Business Management Lessons from the Founder of Uniqlo
The Peter Drucker of Japan
Tadashi Yanai (柳井 正), the founder and president of Fast Retailing Co., turned his father’s tailor shops into the Uniqlo chain and later built the retailing empire that made him the richest person in Japan. He wrote several books on his business management philosophy, none of which, surprisingly, were translated to English.
I recently read his book ‘Notes of a Manager’ in Chinese and found many gems that are worth sharing, especially for those that are interested in business management. I will try my best to translate some of the highlights below.
On making money
Making money is very important to a business. Business leaders are neither philanthropists nor commentators. One is not a qualified business leader if one cannot make money. (**Cough** Casper)
But making money surely shouldn’t be the only goal, otherwise, it could make one only focuses on short-term profitability and even adopts unethical business practices.
On working in a big corporation
There are many tactics for team management, budget allocation, and negotiation that only work in a big corporation due to the natural advantages that come with company size and name.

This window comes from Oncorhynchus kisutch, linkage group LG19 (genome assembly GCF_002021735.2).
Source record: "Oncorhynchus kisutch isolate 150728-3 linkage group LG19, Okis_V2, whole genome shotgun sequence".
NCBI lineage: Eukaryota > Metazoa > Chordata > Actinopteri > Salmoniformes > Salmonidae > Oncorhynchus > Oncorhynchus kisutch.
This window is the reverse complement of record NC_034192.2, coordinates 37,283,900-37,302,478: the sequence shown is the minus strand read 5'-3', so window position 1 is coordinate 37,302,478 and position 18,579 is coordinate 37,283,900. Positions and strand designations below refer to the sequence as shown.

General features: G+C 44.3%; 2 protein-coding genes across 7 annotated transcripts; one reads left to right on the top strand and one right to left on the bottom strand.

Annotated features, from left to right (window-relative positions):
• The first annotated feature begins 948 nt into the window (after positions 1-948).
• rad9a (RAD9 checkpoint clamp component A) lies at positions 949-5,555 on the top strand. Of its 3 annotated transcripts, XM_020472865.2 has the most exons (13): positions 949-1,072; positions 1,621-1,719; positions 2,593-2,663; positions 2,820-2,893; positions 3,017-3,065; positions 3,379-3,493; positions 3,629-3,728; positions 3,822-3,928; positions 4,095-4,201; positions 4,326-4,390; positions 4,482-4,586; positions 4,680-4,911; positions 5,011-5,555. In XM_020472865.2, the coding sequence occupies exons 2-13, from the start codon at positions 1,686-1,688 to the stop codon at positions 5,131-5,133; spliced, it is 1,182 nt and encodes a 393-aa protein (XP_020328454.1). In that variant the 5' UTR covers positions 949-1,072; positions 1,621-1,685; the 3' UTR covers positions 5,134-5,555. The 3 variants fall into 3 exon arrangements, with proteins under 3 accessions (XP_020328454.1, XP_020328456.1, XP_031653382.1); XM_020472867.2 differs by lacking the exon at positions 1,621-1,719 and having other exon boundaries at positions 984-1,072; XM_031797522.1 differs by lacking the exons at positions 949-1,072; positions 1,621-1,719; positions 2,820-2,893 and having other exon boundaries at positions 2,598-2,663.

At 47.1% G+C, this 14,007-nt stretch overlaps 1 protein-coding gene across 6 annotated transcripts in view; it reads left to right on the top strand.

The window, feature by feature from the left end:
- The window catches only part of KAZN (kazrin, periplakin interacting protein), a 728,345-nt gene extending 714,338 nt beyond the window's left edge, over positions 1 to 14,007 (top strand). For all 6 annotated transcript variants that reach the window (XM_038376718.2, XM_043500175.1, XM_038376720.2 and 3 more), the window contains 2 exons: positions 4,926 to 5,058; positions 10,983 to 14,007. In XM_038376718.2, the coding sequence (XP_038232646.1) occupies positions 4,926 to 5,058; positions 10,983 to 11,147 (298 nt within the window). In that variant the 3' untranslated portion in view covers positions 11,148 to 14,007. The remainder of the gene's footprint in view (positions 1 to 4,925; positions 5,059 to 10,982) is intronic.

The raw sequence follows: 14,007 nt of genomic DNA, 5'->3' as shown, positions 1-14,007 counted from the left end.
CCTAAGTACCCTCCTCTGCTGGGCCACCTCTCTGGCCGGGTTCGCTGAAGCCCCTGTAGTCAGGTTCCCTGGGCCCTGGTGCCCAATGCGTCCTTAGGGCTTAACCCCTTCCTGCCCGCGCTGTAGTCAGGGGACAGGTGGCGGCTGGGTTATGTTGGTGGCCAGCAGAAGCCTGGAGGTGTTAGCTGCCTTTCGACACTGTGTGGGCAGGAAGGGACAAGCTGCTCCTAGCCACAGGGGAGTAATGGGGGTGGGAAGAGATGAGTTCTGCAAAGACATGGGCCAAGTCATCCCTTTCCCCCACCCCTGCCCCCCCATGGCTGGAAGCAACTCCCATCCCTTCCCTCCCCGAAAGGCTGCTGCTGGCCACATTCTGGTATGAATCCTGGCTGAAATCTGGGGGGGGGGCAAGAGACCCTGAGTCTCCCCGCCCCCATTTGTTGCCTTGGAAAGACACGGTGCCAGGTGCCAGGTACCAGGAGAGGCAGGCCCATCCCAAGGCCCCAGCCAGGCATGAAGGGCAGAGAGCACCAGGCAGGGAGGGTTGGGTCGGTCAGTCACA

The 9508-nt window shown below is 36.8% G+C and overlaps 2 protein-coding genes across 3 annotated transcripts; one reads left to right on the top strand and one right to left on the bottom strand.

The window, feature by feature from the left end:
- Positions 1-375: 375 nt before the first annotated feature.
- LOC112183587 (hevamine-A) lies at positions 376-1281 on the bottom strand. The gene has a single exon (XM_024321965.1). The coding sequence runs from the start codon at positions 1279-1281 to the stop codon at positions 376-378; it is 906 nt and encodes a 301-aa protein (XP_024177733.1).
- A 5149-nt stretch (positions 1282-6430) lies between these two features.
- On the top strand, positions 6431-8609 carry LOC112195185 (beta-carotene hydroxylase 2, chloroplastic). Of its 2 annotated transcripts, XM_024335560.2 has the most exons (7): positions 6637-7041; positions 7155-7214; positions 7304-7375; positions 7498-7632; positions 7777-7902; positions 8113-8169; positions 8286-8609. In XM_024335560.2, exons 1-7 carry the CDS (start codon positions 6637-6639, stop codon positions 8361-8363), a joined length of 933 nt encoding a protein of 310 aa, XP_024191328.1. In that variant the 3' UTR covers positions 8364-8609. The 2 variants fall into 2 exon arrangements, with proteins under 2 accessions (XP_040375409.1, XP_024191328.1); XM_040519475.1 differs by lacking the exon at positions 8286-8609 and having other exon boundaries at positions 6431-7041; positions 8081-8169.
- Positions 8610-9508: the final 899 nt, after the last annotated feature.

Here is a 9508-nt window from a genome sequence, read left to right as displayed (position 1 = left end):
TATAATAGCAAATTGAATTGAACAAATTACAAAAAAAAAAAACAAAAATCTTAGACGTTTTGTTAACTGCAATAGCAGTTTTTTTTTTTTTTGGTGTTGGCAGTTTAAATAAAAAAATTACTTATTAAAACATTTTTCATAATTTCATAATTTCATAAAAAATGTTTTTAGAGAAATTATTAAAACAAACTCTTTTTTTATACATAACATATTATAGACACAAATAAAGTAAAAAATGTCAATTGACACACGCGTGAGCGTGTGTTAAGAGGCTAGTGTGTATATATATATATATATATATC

A business leader sometimes can achieve business results more easily in a bigger corporation with all the resources available. Therefore, if one is not conscious of the advantages, big corporations are not necessarily the best places for one to grow into a good business leader.
On common sense
The industry is the past, customers are the future.
Common senses from the industry are usually the biggest impediments to a business’s growth; especially because many of the common senses are established by businesses themselves without considering customers’ needs.
For example, it used to be common sense to not stock many ice creams in convenience stores during wintertime. But 7–11 discovered that many customers asked for ice creams even during winter because people tend to crave ice creams when heaters are on at home. Instead of following the industry’s common sense, they challenged it, listened to the customers, and became one of the first convenience stores to stock plenty of ice creams during winter and became a huge hit.
Challenging common-sense is scary, but merely following common-sense is dangerous.
On being a leader
Don’t be a nice leader. It will lead your team to doing work however it’s convenient for them and deprives them of the opportunity of being pushed to grow.
Be a leader with high standards but motivating. And your teams’ trust in such leadership needs to be earned. This means giving honest feedbacks that will help your team grow. This also means giving your team credits for accomplishments and taking full responsibility yourself for failures.
Indicators of true leaders vs. bosses? True leaders will have teams that are either proactively helping or excited to be asked to contribute.